A trader at the Frankfurt stock exchange in Germany as the graph behind shows the German DAX stock index, 25 July 2002. The DAX reached another four and a half year low by dropping 70.56 to 3529.36 points in afternoon trading after the release of negative German economic data. (Photo by Sean Gallup/Getty Images)


European Commission gave €10 million to “degrowth” research


While the debate on de-industrialisation in Europe is raging, the European Commission is pumping bags of cash into research exploring regrowth and the “planned economy”.

Germany is in recession and the economic outlook is bad, something that will have consequences for the rest of the European economy. But not everyone thinks that is a problem.

A small group of experts believe that “degrowth” offers the solution. The EC seems open to that idea – it gave researchers €10 million to explore the possibilities.

The World Economic Forum’s definition of the term is: “Degrowth broadly means shrinking rather than growing economies, so we use less of the world’s energy and resources and put wellbeing ahead of profit.

“The idea is that by pursuing degrowth policies, economies can help themselves, their citizens and the planet by becoming more sustainable.”

The European Research Council (ERC), which falls under the competence of the EC, is the premier European funding organisation for so-called frontier research.

The EC grant is set up for further research into degrowth and to “contribute knowledge to a socio-ecological transformation towards a just future.”

“Concretely, we will develop a Post-Growth Deal that explores how to radically reduce energy and resource use while combatting poverty and envisioning a good life for all,” the ERC website states.

Giorgos Kallis, an environmental scientist and one of the ERC researchers, described the grant as, “A clear stamp of relevance and validation.

“The taboo has broken,” he told resilience, a non-profit organisation that is “dedicated to helping the world transition away from fossil fuels”.

The researchers said they see “degrowth as one of the key ‘green economy’ approaches”.

On the website of the European Union, the project is described as intended to “develop equitable North-South convergence scenarios, model human well-being achievement and articulate post-growth policy packages”.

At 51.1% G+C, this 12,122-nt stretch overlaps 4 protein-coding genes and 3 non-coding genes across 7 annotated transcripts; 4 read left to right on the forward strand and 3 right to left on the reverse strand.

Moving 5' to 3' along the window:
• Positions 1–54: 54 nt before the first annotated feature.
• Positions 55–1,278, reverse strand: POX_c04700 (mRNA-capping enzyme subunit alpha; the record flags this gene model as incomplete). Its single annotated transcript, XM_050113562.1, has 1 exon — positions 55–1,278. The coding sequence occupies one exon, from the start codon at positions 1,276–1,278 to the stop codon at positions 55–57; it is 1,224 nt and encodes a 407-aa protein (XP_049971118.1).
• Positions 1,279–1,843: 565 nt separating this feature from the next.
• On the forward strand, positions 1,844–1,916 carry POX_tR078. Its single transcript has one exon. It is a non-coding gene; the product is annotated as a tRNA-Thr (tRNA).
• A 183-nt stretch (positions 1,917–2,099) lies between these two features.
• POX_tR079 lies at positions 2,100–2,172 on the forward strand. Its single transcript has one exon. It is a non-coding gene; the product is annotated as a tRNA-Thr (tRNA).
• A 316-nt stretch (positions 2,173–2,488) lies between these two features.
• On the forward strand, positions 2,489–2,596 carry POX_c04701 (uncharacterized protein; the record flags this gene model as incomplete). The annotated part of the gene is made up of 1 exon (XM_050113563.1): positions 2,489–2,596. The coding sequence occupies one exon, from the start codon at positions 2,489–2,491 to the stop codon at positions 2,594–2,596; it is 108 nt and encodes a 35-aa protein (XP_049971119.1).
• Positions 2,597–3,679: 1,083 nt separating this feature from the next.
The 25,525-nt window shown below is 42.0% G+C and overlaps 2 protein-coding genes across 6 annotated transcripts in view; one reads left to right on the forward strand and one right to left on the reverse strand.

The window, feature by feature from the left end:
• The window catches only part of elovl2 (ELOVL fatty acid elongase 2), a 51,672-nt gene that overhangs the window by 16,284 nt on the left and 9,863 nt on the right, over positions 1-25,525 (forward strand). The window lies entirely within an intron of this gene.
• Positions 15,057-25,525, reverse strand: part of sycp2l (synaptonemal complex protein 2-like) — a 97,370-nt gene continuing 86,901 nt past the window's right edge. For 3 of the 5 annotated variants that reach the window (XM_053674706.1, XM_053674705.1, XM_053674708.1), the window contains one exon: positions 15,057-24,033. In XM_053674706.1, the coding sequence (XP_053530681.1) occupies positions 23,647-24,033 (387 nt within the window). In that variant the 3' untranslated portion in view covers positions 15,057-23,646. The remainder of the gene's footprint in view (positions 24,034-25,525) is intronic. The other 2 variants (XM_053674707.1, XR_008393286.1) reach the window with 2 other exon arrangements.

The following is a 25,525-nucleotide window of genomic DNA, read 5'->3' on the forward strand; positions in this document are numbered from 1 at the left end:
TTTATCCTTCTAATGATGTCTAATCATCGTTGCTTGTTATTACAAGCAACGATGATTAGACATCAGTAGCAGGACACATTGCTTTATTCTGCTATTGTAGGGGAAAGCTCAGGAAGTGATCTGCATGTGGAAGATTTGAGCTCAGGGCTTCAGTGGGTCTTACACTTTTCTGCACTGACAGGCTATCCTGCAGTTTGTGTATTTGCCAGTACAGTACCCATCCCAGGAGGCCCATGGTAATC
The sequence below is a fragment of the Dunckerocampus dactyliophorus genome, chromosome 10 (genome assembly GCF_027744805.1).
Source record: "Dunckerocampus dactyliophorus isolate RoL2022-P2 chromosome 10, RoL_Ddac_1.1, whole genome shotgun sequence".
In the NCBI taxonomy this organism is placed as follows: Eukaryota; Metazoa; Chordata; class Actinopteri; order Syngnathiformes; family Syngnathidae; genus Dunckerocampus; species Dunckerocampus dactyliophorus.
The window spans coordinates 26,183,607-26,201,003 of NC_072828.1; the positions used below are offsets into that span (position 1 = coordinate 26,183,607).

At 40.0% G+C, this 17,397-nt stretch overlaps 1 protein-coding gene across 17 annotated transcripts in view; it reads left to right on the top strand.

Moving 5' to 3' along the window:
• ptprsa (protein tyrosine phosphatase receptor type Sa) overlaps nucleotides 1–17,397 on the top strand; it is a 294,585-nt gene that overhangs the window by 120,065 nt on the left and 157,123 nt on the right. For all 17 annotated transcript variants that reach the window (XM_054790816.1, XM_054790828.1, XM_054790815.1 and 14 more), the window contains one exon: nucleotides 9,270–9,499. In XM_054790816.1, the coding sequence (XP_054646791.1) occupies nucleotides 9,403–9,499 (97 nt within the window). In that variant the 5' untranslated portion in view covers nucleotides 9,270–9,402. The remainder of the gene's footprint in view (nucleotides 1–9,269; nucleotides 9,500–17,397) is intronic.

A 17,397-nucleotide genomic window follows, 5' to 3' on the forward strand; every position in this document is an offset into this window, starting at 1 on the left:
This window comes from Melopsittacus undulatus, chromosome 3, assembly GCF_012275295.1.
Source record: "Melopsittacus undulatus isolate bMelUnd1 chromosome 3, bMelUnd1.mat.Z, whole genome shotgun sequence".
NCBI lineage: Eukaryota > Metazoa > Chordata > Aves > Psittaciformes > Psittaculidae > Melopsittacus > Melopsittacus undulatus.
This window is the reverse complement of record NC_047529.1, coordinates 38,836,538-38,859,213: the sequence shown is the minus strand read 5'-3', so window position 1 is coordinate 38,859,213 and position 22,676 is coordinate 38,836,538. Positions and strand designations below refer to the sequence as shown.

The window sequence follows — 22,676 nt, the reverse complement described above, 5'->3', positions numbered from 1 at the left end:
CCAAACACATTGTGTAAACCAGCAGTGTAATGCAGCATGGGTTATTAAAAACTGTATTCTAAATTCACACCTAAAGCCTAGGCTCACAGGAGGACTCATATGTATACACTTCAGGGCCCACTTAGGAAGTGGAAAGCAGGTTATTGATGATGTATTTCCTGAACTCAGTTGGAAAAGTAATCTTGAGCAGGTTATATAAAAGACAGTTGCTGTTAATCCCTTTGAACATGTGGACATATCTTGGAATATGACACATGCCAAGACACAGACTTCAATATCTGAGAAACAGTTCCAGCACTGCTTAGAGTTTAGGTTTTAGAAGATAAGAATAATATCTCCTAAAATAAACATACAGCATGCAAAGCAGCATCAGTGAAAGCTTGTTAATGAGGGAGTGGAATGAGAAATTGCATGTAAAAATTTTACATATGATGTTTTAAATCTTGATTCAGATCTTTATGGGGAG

Among the research aims is developing democratic models of provisioning systems to ensure future populations have adequate access to necessities such as energy, food, shelter, health-care and social security, and identifying political and practical steps towards post-growth deals.

Alongside Kallis, the research team includes anthropologist Jason Hickel, who works with Kallis at the Universitat Autònoma de Barcelona, and Julia Steinberger,  a professor of ecological economics at the University of Lausanne.

Recently, Hickel published a paper on “how capitalism ‘constrains’ development in the global South and perpetuates mass deprivation” and “how socialist development policy is necessary to deliver decent living standards for all”.

In it, he describes how Communism succeeded in creating a planned economy and “increased production in sectors that are usually neglected under conditions of peripheral capitalism”, while praising growing output during the Stalin-era.

In May, the European Parliament hosted the Beyond Growth Conference to discuss and co-create policies for sustainable prosperity in Europe, based on a systemic and transformative approach to economic, social and environmental sustainability and its encompassing governance framework.

The organisers aimed to challenge conventional policymaking in the EU and pushed the idea of “a post-growth future-fit EU that combines social well-being and viable economic development with the respect of planetary boundaries”.

The three-day event was a cross-party initiative of 20 Members of the European Parliament and had many prominent speakers, including EC President Ursula von der Leyen and Roberta Metsola, President of the European Parliament.